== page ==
After the midterms, Congress will have more socialists than ever—while progressive policies won across the country. The Left will have to use its power to take on the anti-democratic GOP.

by Kristian Hernandez, In These Times

The midterm election results grant an opening for the Left. Rather than ushering in a widely-predicted ​red wave,” Republicans fared much more poorly than parties out of power generally perform in midterms, with Democrats retaining their majority in the U.S. Senate and control of the House coming down to a razor-thin margin.

The GOP and the party’s right-wing backers unsuccessfully tried to scare voters by warning of a coming socialist threat, but the truth is that socialists organized to protect U.S. democracy, defend human rights and win elected office across the country. Along with a growing left electoral infrastructure, the Democratic Socialists of America (DSA), where I serve on the National Political Committee, seized this moment to reject the Right’s reactionary agenda.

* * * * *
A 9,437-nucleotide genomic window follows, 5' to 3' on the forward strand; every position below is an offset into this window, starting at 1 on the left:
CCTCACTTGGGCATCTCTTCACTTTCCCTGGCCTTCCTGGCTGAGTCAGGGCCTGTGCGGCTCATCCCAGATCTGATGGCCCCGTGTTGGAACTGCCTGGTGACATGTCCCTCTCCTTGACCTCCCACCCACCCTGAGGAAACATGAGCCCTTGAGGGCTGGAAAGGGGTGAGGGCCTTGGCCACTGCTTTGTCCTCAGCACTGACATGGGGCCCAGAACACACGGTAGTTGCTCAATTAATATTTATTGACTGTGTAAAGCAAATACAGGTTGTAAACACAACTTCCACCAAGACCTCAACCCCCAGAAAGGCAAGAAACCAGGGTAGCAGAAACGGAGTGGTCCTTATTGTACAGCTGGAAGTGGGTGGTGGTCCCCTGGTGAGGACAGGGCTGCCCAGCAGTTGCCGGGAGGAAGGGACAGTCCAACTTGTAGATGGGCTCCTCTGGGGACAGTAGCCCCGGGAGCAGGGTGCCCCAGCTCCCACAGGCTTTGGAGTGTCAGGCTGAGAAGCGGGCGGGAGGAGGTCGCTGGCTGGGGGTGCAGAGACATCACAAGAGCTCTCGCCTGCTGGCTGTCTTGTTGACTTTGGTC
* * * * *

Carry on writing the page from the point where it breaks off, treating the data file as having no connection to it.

A DSA member wears a red DSA jacket

In the House, the entire Squad was re-elected, which includes DSA members and Reps. Alexandria Ocasio-Cortez (D-NY), Jamaal Bowman (D-NY), Rashida Tlaib (D-Mich.) and Cori Bush (D-Mo.). They will be joined next year by democratic socialists Greg Casar, who won his House election in Texas, as well as Summer Lee, who won in Pennsylvania. As a result, the next Congress will include more socialists than at any point in U.S. history. Nationwide, hundreds of DSA members will hold public office next year, including in 14 state caucuses (where more than one DSA member serves in the legislature). Socialists also helped pass key ballot measures preserving abortion protections and expanding workers’ rights.

Despite these progressive successes, Republicans should be expected to regroup — and we can’t count on Democrats to stop them. After all, the Democratic establishment worked to defeat progressives in primaries by lifting up centrists, and when left candidates won, the party often didn’t invest in them during the general election against the GOP. For example, Democratic leadership stood by as the pro-Israel group AIPAC spent $2 million against Summer Lee in her campaign against a more moderate Democrat and then AIPAC went on to spend an additional $1 million supporting her Republican opponent in the general, illustrating the danger of not challenging deep-pocketed interests with support from the party.

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